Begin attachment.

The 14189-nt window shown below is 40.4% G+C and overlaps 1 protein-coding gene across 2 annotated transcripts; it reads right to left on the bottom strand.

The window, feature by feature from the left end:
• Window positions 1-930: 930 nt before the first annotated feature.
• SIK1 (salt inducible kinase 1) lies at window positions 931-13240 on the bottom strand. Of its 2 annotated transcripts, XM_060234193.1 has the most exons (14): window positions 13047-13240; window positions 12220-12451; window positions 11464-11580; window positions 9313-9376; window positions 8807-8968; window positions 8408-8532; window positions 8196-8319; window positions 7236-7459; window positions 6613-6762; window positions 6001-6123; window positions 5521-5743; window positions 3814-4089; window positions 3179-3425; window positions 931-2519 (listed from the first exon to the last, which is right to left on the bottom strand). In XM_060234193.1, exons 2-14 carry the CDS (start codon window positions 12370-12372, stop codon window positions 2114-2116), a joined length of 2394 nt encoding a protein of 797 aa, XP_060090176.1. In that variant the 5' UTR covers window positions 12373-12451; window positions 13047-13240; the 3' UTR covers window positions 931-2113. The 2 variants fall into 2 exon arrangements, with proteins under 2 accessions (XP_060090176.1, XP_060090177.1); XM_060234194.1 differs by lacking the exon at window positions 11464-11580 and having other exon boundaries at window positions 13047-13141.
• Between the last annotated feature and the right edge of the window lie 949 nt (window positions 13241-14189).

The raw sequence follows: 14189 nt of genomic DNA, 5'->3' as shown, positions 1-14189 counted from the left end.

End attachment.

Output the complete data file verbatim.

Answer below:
The 14189-nt window shown below is 40.4% G+C and overlaps 1 protein-coding gene across 2 annotated transcripts; it reads right to left on the bottom strand.

The window, feature by feature from the left end:
• Window positions 1-930: 930 nt before the first annotated feature.
• SIK1 (salt inducible kinase 1) lies at window positions 931-13240 on the bottom strand. Of its 2 annotated transcripts, XM_060234193.1 has the most exons (14): window positions 13047-13240; window positions 12220-12451; window positions 11464-11580; window positions 9313-9376; window positions 8807-8968; window positions 8408-8532; window positions 8196-8319; window positions 7236-7459; window positions 6613-6762; window positions 6001-6123; window positions 5521-5743; window positions 3814-4089; window positions 3179-3425; window positions 931-2519 (listed from the first exon to the last, which is right to left on the bottom strand). In XM_060234193.1, exons 2-14 carry the CDS (start codon window positions 12370-12372, stop codon window positions 2114-2116), a joined length of 2394 nt encoding a protein of 797 aa, XP_060090176.1. In that variant the 5' UTR covers window positions 12373-12451; window positions 13047-13240; the 3' UTR covers window positions 931-2113. The 2 variants fall into 2 exon arrangements, with proteins under 2 accessions (XP_060090176.1, XP_060090177.1); XM_060234194.1 differs by lacking the exon at window positions 11464-11580 and having other exon boundaries at window positions 13047-13141.
• Between the last annotated feature and the right edge of the window lie 949 nt (window positions 13241-14189).

The raw sequence follows: 14189 nt of genomic DNA, 5'->3' as shown, positions 1-14189 counted from the left end.